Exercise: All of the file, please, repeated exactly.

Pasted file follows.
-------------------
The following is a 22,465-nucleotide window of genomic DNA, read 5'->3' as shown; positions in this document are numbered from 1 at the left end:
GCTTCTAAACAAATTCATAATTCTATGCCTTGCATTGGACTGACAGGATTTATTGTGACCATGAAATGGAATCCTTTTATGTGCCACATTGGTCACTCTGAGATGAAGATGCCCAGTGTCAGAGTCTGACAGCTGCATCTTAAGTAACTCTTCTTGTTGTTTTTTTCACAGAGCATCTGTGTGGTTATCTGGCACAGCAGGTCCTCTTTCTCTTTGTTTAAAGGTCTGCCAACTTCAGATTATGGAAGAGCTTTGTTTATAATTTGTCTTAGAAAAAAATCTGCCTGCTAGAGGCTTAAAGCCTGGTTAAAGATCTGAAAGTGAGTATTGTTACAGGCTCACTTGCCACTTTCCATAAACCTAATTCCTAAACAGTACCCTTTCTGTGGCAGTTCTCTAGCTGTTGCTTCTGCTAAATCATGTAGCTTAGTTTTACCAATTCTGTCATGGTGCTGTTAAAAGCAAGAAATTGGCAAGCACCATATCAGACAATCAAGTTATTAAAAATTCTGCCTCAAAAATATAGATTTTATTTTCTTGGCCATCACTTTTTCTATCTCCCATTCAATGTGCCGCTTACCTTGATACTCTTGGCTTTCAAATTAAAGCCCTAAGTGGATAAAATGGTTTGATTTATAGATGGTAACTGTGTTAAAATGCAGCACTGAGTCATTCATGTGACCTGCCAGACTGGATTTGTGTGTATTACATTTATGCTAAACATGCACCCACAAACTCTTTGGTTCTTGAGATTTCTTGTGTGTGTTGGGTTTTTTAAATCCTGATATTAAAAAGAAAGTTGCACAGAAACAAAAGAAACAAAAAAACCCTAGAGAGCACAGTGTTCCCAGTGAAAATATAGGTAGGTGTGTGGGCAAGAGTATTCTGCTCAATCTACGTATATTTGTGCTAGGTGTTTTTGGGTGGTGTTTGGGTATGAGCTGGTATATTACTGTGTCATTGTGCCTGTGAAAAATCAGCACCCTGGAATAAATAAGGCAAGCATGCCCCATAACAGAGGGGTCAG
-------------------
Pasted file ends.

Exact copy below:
The following is a 22,465-nucleotide window of genomic DNA, read 5'->3' as shown; positions in this document are numbered from 1 at the left end:
GCTTCTAAACAAATTCATAATTCTATGCCTTGCATTGGACTGACAGGATTTATTGTGACCATGAAATGGAATCCTTTTATGTGCCACATTGGTCACTCTGAGATGAAGATGCCCAGTGTCAGAGTCTGACAGCTGCATCTTAAGTAACTCTTCTTGTTGTTTTTTTCACAGAGCATCTGTGTGGTTATCTGGCACAGCAGGTCCTCTTTCTCTTTGTTTAAAGGTCTGCCAACTTCAGATTATGGAAGAGCTTTGTTTATAATTTGTCTTAGAAAAAAATCTGCCTGCTAGAGGCTTAAAGCCTGGTTAAAGATCTGAAAGTGAGTATTGTTACAGGCTCACTTGCCACTTTCCATAAACCTAATTCCTAAACAGTACCCTTTCTGTGGCAGTTCTCTAGCTGTTGCTTCTGCTAAATCATGTAGCTTAGTTTTACCAATTCTGTCATGGTGCTGTTAAAAGCAAGAAATTGGCAAGCACCATATCAGACAATCAAGTTATTAAAAATTCTGCCTCAAAAATATAGATTTTATTTTCTTGGCCATCACTTTTTCTATCTCCCATTCAATGTGCCGCTTACCTTGATACTCTTGGCTTTCAAATTAAAGCCCTAAGTGGATAAAATGGTTTGATTTATAGATGGTAACTGTGTTAAAATGCAGCACTGAGTCATTCATGTGACCTGCCAGACTGGATTTGTGTGTATTACATTTATGCTAAACATGCACCCACAAACTCTTTGGTTCTTGAGATTTCTTGTGTGTGTTGGGTTTTTTAAATCCTGATATTAAAAAGAAAGTTGCACAGAAACAAAAGAAACAAAAAAACCCTAGAGAGCACAGTGTTCCCAGTGAAAATATAGGTAGGTGTGTGGGCAAGAGTATTCTGCTCAATCTACGTATATTTGTGCTAGGTGTTTTTGGGTGGTGTTTGGGTATGAGCTGGTATATTACTGTGTCATTGTGCCTGTGAAAAATCAGCACCCTGGAATAAATAAGGCAAGCATGCCCCATAACAGAGGGGTCAG